By Ashly Moore Sheldon • February 21, 2020
Here at ThriftBooks, we fully embrace our literary nerdiness. We adore beautifully crafted language. So, of course, we love poetry and we couldn't help but notice that this week marked the births of four of our favorite rhapsodists. (Two of them were born on this very day!) Not only do these wonderful writers create exquisite bits of literary art, they have lived some fascinating lives too! Read on to learn more about these four unique lyricists and get our recommended reads for each one.
February 18: Audre Lorde (1934)
February 22: Edna St. Vincent Millay (1892)
If you come as softly
As wind within the trees
You may hear what I hear
See what sorrow sees.
– Audre Lorde, excerpted from If You Come Softly
She was a feminist, a librarian, and a civil rights activist, but first and foremost, Lorde was a poet. As a child, she struggled with communication, despite having learned to read when she was only four years old. She described herself as thinking in poetry and was known to recite verses as a way of expressing how she was feeling. She began writing at twelve. As a teenager, Lorde published her first poem in Seventeen magazine, after it was rejected from her high school publication for being inappropriate. Over the course of her life, Lorde published many books of poetry, as well as essays and diaries. She died at age 58 after an extended battle with cancer.
And then the day came,
when the risk
to remain tight
in a bud
was more painful
than the risk
– Anaïs Nin, Risk
An unconventional poet, Nin was known as a diarist, essayist, and novelist. Beginning at age 11, she wrote journals prolifically, many of which were published in her lifetime. She also broke new ground as one of the first women writers of erotica, publishing several collections still regarded as some of the best of the genre. Born in France, Nin spent her early years in Spain and Cuba. As a young adult, she moved back to Paris, later settling in the U.S., where she established herself as an author. Her writing plumbs the depths of her own relationships and bohemian lifestyle. In addition to being married to two different men at the same time, Nin was known to have had numerous affairs, including one with the writer Henry Miller.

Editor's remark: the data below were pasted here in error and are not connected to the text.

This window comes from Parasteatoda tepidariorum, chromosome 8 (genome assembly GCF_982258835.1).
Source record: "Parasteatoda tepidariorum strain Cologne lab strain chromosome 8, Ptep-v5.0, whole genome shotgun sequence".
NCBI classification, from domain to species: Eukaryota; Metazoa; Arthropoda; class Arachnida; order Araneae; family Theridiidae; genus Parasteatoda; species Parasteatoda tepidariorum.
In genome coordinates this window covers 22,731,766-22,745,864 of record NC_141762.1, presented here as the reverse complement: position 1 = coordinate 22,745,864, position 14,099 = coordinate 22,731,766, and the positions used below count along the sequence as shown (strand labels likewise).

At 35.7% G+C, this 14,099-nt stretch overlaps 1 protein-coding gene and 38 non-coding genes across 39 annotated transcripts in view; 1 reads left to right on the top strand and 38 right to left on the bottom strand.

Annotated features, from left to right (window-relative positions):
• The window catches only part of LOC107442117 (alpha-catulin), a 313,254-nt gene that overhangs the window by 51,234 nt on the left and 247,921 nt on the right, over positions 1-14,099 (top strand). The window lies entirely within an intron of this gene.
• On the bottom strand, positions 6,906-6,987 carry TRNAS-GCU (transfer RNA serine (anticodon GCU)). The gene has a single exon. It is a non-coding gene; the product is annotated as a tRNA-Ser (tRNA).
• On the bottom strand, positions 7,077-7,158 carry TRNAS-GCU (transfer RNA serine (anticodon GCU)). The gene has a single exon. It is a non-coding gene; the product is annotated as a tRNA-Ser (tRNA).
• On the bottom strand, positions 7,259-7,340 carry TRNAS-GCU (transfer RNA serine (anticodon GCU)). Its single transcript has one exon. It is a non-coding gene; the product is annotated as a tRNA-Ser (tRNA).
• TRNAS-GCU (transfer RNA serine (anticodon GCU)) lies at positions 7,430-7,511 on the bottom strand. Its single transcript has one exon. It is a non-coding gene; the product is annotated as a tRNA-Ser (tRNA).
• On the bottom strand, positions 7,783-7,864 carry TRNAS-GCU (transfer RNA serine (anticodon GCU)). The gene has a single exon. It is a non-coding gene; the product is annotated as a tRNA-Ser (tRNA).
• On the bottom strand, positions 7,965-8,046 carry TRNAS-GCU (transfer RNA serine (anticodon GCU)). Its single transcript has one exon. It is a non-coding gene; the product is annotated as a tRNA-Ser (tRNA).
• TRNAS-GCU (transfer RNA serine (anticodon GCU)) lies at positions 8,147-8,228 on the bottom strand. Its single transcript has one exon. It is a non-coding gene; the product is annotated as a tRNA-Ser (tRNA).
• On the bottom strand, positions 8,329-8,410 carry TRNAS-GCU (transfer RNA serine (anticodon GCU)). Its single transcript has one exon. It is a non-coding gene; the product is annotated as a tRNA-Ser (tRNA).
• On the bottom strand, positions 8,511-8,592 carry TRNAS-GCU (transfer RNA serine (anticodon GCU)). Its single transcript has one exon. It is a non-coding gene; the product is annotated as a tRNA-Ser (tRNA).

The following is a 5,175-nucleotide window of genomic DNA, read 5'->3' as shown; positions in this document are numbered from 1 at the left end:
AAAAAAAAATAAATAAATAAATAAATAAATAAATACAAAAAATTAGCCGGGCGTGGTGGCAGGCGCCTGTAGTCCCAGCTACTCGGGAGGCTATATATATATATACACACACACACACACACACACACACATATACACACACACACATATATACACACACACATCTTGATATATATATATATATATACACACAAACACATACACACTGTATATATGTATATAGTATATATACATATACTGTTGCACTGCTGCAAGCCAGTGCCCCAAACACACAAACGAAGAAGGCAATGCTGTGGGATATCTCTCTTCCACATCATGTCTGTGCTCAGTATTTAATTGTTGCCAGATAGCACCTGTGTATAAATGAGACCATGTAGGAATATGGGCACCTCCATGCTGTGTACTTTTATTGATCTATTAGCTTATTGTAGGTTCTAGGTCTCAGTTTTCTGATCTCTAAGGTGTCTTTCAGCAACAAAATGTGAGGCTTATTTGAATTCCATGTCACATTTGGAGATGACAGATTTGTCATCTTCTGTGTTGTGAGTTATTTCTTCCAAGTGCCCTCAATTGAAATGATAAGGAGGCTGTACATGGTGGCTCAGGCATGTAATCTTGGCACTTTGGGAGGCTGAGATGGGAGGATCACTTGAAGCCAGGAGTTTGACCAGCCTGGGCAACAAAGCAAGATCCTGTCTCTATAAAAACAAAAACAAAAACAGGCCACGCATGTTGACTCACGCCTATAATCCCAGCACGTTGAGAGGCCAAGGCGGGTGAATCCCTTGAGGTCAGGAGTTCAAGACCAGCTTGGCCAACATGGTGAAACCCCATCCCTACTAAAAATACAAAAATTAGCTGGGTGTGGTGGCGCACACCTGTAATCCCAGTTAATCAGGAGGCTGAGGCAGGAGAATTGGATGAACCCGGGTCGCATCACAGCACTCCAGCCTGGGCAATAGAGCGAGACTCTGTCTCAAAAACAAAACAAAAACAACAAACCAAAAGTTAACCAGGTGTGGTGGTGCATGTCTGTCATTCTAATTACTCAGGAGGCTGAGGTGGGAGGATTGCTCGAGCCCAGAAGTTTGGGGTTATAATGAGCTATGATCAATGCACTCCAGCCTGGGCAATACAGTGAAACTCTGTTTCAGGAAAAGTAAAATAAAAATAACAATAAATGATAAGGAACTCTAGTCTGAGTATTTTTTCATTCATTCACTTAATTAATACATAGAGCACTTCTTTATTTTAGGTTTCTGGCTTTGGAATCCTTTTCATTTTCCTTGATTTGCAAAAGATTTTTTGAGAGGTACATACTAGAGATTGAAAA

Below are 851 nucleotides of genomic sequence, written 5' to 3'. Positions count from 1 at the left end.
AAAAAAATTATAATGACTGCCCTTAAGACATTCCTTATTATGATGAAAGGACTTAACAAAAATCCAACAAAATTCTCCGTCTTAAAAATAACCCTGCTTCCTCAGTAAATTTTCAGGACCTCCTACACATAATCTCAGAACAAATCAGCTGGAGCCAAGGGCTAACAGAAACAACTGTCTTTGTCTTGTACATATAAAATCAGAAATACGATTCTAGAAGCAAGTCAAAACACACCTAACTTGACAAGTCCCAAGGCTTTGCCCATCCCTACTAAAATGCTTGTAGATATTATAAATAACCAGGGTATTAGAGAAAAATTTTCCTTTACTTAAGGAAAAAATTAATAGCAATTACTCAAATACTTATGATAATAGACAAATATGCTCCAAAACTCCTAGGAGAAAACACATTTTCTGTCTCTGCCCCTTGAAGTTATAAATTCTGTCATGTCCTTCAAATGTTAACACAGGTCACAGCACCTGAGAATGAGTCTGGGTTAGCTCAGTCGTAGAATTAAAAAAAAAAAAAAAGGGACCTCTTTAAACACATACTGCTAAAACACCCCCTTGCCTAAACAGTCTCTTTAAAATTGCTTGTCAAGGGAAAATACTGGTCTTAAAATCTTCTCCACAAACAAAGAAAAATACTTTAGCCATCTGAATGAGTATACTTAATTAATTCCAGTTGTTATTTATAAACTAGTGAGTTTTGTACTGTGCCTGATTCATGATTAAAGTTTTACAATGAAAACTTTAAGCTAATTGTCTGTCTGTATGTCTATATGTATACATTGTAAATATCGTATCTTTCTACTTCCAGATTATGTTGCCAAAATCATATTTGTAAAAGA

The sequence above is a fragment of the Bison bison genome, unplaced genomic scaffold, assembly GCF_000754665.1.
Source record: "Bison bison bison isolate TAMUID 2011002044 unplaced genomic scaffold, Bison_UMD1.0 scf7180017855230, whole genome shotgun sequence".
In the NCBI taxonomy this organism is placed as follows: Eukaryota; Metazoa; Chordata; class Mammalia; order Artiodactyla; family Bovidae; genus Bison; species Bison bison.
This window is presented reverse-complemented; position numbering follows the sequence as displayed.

He was my North, my South, my East and West,
My working week and my Sunday rest,
My noon, my midnight, my talk, my song;
I thought that love would last forever: I was wrong.
– W. H. Auden, excerpted from Funeral Blues
Born in England, the Pulitzer Prize-winning Auden emigrated to the U.S. as a young man and became a citizen many years later. He was known for poetry covering a variety of topics, including love, religion, and politics. He achieved prominence with his first book of poetry at the age of 23. As a youth, he initially thought he would pursue a career as a mining engineer, but the love of words took over. In addition to poetry, he wrote a variety of other publications, including plays, essays, and reviews. Passionate about the work of Shakespeare, he considered his long form poem based on The Tempest to be one of his most important works. After his death at age 66, his poems became much more widely known than during his lifetime. Funeral Blues, excerpted above, was famously recited in the movie, Four Weddings and A Funeral.
My candle burns at both ends;
It will not last the night;
But ah, my foes, and oh, my friends—
It gives a lovely light!
– Edna St. Vincent Millay, First Fig
Millay rose to fame at age 20 when she entered her poem "Renascence" in a contest. Though it was widely considered to be the best submission, she was awarded fourth place, igniting a scandal. Even the first place winner agreed that she should have won the top prize. Shortly after that, a wealthy arts patron offered to pay for her education at Vassar College. At college, Millay was known to have many close relationships with her fellow students, both men and women. After graduation, Millay moved to New York City, where she described her life as "very, very poor and very, very merry." Millay attracted many admirers amongst her circle of literary friends and was known to have turned down at least two proposals from fellow writers. To one such proposal, she responded: "Never ask a girl poet to marry you." In 1923, Millay was only the third woman to win the Pulitzer Prize for Poetry.
How's that for nerding out on poetry? Thanks for indulging our deep dive on these four fabulous, February-born bards. We love their lyrical stylings, but we've also enjoyed learning about their interesting backstories. Hopefully you've enjoyed it too!